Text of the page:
Queer History: August
It’s said the critical thing is to run the race, not to win it. If I twist that around a bit, I can perhaps make an excuse for falling behind on the updates, but thankfully, we’ve plenty history makers to remember who busted through barriers at top speed far more imposing than a ribbon!
The very first major gathering of queer athletes to literally run these races (and other delightful sports) came together in the first Gay Games in August 1982. There in San Francisco, the opening ceremonies featured a performance by no less than Tina Turner, but the entire enterprise might have fallen through when the organizer, a former olympian, was sued by the International Olympic Committee to demand they not call the event the Gay Olympics as he had wished.
On August 2nd, 1924, James Baldwin was born in Harlem, a date I will likely never let pass in these updates without honoring. The list of his accomplishments as an author and activist are simply too numerous to catalog here. Follow that link towards information that can help you scratch the surface of his amazing life. If you know, educate, and if you don’t, don’t waste time on shame when you’ve got an adventure ahead.
It’s no doubt due in large part to the great work of figures like Baldwin that on August 21st, 1970, Huey Newton, leader of the Black Panthers openly declared solidarity with the “Gay Power” movement.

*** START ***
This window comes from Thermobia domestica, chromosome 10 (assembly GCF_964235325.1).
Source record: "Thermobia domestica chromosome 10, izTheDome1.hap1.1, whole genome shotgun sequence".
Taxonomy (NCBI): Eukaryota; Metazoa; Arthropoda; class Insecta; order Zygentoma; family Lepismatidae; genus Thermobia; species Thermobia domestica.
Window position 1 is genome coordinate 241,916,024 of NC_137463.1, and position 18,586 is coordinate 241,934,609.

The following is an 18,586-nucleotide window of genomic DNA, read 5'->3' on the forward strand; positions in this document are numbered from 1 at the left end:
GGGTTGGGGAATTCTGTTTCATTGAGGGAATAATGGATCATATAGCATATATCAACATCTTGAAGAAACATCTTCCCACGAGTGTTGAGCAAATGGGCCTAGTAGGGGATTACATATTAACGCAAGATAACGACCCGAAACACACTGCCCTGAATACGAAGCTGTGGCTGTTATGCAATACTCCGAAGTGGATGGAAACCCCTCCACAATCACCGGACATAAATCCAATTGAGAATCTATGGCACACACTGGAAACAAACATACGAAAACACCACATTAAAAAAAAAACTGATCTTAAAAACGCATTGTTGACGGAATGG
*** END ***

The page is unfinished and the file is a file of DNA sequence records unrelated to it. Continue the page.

As ever, even as we may celebrate lives that struggled for and won greatness after long trial, we must also recognize those lives cut short too soon, those who aspired simply to live and let live. On August 7th, 1995, around the same time Bill Clinton’s administration would lift several barriers to federal employment for LGB folk, Tyra Hunter would die slowly in Washington DC, her serious but treatable injuries ignored while EMTs and medical staff mocked her for being a trans woman. 2000 people attended her funeral, but neither this nor a major judgment against the institutions that let her die could give her or her family another life to live.
Let us keep them all in our memories.
Featured image is of James Baldwin, from wikipedia
Didn’t know the black panthers supported gay rights, my respect for them has increased even more.
As far as I know, most of the black panthers were very vocal against gay right for most of the civil rights movement. Baldwin was not readily accepted. Some people shifted a bit later on.
There’s also a documentary on his life: The Price of the Ticket.
This is Huey’s speech: http://hiphopandpolitics.com/2012/05/11/looking-back-at-huey-newtons-thoughts-on-gay-rights-in-the-wake-of-obamas-endorsement/